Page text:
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© 1997-2006
Gareth Knight
All Rights reserved



The QBox is a home DIY project that will be developed as a full computer system. The system is produced by one man, who views it as a personal successor to the Amiga.

I did this because if the Amiga should die
(I don't hope this, but the possibility is there...)
I don't want to use an industry standard "PC".
In many ways, Project QBox is a development on the Classic Amiga style of computing, similar to the Impulse Multiprocessing system it is based upon the Motorola ColdFire processor. A faster RISC implementation of the 68k used in the Amiga. To be more specific the XCF5206e, rated at 54MHz. The author has also taken a number of tips from the Amiga way of doing things, including dedicated custom chips designed for specific tasks (graphics, sound, etc). The processors are promises to support hardware multitasking, allowing two layers of task scheduling- an all-purpose task scheduler and a processor specific one controlling particular functions, such as graphics. System performance of such a system is higher than conventional computers through intelligent task sharing, dividing a large task into smaller ones which can be solved in parallel.

The Coldfire is particularly useful for this type of task, allowing the author to create almost an entire computer without having to use another computer platform such as an Amiga or Windows. The first stage of the QBox design was to build the developer system. This consists of an ColdFire 5206/25MHz, 2Mb PS/2 RAM, 256kb FlashROM, 2 Serial Interfaces, a BDM Debug port, an ISA-Slot and a selfmade FPGA-board equipped with an Xilinx XC4005XL.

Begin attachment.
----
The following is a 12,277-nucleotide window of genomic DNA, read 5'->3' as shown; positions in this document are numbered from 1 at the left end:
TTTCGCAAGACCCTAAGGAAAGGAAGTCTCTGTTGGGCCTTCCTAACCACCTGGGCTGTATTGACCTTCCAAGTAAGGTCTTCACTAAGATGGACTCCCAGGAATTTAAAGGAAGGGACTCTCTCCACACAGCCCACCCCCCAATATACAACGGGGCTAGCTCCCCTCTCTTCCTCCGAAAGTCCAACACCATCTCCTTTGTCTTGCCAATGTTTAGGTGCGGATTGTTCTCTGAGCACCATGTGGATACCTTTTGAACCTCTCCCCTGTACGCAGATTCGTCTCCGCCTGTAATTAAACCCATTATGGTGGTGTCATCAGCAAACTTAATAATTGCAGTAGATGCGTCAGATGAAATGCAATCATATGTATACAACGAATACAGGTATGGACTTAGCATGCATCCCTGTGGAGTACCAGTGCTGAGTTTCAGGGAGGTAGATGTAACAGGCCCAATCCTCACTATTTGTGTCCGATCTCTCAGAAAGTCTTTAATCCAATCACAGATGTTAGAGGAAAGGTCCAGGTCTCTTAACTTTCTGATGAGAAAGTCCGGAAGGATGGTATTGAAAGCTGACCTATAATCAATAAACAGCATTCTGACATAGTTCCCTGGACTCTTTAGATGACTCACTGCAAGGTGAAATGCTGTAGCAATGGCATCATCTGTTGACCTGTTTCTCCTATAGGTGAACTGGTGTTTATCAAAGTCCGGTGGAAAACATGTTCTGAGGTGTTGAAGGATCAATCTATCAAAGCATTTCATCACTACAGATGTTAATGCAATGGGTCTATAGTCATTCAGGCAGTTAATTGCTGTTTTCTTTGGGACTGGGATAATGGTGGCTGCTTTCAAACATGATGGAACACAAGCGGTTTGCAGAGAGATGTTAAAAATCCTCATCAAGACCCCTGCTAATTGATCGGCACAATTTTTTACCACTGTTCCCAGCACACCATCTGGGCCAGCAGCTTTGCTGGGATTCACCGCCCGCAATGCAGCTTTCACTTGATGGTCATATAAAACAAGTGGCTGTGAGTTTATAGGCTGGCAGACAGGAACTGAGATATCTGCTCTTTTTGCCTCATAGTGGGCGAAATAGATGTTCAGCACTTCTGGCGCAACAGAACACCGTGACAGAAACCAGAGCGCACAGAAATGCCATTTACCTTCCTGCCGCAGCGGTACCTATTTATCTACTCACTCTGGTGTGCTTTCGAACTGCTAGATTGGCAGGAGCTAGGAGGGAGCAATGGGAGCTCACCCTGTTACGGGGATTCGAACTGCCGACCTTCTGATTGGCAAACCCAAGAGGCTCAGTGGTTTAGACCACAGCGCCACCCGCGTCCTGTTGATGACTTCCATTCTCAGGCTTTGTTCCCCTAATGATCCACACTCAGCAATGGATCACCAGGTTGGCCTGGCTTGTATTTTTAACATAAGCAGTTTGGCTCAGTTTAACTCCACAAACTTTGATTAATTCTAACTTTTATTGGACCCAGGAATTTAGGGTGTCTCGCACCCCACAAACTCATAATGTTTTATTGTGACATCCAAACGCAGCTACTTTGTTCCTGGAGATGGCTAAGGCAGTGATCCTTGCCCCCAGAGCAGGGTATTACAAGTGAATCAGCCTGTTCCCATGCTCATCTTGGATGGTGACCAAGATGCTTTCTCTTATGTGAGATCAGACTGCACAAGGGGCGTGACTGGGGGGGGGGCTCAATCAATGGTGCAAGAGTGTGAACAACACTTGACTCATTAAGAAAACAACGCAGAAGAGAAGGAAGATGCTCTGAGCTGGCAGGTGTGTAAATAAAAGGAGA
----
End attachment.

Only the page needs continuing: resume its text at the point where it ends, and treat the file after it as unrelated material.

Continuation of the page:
After numerous designs and redesigns of the layout the "5206e Adapter V1.0" CPU board was completed on the 24/2/1999. The next task was to create a motherboard for the 5206e adapter to be plugged into.
Coldfire Processor
This would allow the connection of PS/2 RAM, GoldCap-buffered SRAM and an I/O-Interface for a simple but fast network connection to the Amiga via parallel port.
ppQBox Mainboard
Three weeks later (21.03.99), the main board, dubbed the ppQBox had been completed. The feature list included 256Kb buffered (GoldCap) high speed SRAM, 1 - 64Mb PS/2 DRAM, network interface for data exchange between the Amiga and the QBox, and 2 proprietary expansion slots for additional hardware (Hard Disk, Sound, IO, GFX, PCI-Slots).

Operating System

A computer is no use without an operating system. Like the AmigaOS, the QBox uses a  small preemptive Multitasking kernel, capable of running over 20 Tasks. There is still a long way to go in the operating systems development. With the addition of an VGA-compatible graphics board and a IBM Keyboard interface later in the year the author will begin to build a complete OS, called QOS. The kernel is just the first stage of this, the file system, IO-device and a simple text based DOS all need to be developed. After this a friendly GUI interface will need to be developed. At present this is planned to be fully coded in C++. Although nothing exists of it yet the authors brother created a number of concept designs of its general look, showing that the AmigaOS has played a large part in the aesthetics of the user interface.

To read more about the project visit the QBox Home page.


Last Update: 1/11/2001


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